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Hard to tell what the size of the supply is as it seems like it is wrapped in insulation, i can tell that it is a flexible line however. I have heard any number of reasons why the unit cannot cool the house but no one has agreed with what I think and that is the unit is too small. I have heard the ducting is too small not allowing the air to drop down through the diffusers and at the end of the run it is shaped incorrectly allowing warmer air to double back into the cooler air, they have said I cannot expect any more that a 20 degree split from the outside to inside temperature, one fella wanted to install some sort of blower attachment to the unit, any your lad told me I need to shade my outside unit (cant remember the name of that particular unit), most tell me they cant find anything wrong. My houses faces east and I have a sliding glass door on the west side which I have applied reflective tint to as well as bolting a fabric gazebo to the concrete patio to shade the door. I pulled all the paperwork from the original installer and as I was looking through the manual J load calculation, I could not find anywhere where the sliding glass door, the window in my front door or the window above my front door were accounted for. I have an insulation contractor coming out this week to inspect his end of the deal and will move forward from there. If I were to replace my unit with a 5 ton, any idea of what the cost might be, I am assuming the ducting will need to be replaced as well. Also, would I be running the risk of the unit short cycling if I up size to a 5 ton? Thanks for everything thus far.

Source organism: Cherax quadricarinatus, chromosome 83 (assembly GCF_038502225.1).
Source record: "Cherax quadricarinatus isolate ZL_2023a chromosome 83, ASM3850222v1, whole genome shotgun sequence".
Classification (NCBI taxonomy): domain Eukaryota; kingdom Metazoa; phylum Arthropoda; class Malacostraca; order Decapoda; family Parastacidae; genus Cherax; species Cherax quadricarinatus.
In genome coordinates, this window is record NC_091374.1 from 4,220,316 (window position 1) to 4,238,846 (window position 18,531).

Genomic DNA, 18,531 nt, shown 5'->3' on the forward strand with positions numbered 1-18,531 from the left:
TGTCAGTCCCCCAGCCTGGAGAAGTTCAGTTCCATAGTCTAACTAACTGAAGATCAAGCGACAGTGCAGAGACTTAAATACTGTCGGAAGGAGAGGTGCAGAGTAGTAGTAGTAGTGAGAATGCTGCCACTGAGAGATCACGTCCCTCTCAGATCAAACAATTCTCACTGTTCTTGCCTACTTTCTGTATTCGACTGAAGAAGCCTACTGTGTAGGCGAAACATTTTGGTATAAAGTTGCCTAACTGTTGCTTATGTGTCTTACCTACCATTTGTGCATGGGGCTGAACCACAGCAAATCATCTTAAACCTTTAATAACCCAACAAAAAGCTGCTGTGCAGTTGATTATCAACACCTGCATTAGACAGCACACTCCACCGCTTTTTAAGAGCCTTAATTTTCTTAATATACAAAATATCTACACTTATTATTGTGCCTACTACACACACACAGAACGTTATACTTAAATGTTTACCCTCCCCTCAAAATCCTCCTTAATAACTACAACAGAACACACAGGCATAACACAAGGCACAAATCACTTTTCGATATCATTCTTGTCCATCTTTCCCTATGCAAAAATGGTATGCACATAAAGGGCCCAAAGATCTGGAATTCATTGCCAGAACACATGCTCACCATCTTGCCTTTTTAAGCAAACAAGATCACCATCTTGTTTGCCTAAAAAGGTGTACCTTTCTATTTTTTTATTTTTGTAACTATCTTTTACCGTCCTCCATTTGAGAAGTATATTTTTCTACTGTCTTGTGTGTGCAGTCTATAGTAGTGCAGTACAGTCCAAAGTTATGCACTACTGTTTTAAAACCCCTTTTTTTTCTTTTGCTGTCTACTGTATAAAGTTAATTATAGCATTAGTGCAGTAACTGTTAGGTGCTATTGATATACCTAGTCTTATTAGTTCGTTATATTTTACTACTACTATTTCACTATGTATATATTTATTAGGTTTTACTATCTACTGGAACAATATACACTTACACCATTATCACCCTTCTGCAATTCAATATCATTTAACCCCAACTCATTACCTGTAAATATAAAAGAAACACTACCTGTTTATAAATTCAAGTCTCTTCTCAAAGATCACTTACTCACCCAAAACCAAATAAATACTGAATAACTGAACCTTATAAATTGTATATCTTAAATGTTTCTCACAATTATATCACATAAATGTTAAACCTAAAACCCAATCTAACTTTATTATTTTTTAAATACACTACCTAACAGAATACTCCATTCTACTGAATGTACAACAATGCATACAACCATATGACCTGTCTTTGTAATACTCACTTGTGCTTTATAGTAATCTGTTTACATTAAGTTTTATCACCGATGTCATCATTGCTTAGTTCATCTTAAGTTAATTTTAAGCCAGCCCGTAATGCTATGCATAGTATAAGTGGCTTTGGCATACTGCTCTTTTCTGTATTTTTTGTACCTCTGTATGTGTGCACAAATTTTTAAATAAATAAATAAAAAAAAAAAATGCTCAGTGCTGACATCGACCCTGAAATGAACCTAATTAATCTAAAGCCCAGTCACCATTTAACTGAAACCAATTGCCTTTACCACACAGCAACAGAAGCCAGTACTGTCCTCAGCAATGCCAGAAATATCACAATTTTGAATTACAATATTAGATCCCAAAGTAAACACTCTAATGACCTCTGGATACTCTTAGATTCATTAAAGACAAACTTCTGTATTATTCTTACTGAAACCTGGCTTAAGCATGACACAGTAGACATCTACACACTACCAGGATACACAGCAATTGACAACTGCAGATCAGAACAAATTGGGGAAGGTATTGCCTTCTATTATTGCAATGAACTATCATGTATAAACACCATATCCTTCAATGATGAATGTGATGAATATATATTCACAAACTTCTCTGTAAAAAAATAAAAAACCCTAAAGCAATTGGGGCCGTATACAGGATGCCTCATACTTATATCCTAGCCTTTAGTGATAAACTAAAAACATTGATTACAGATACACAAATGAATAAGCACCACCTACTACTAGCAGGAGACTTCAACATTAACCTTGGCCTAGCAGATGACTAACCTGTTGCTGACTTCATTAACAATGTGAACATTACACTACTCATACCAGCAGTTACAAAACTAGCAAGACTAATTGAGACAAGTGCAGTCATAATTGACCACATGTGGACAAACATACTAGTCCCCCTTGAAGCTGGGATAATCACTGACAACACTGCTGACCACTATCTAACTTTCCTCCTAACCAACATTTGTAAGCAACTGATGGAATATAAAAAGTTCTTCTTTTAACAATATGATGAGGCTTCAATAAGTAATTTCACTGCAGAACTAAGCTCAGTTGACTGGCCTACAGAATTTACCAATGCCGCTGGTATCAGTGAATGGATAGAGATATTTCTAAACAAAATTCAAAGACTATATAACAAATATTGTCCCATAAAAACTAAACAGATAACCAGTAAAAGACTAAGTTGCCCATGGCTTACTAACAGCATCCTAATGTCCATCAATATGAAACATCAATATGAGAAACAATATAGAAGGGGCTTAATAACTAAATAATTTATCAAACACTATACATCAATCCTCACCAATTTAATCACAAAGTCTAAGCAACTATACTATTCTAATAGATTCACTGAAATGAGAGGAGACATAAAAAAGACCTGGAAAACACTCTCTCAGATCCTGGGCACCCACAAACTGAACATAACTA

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Old 07-11-17, 09:46 AM
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The unit being too small was my first non professional thought but if that was the case wouldn't the techs have said something ?? That is a costly fix
 
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Old 07-11-17, 10:55 AM
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I dunno...doesn't seem THAT small to me. My place in VA was right at 2150, 2 story built in 1990 (energy star for the time), 3 ton 10 SEER worked fine except for the loft area and that was just a convection issue. Our temps were pretty darn hot and humid also. Mid 90's common in summer. Think my highest bill then was around $250-275? But also had electric clothes dryer, spa out back, and used the DW constantly. Prices have gone nowhere but up of course. That might be $450 now.

Is the OP using a setback on his stat during the day or is it a constant and the unit just can't keep up even though it runs all afternoon?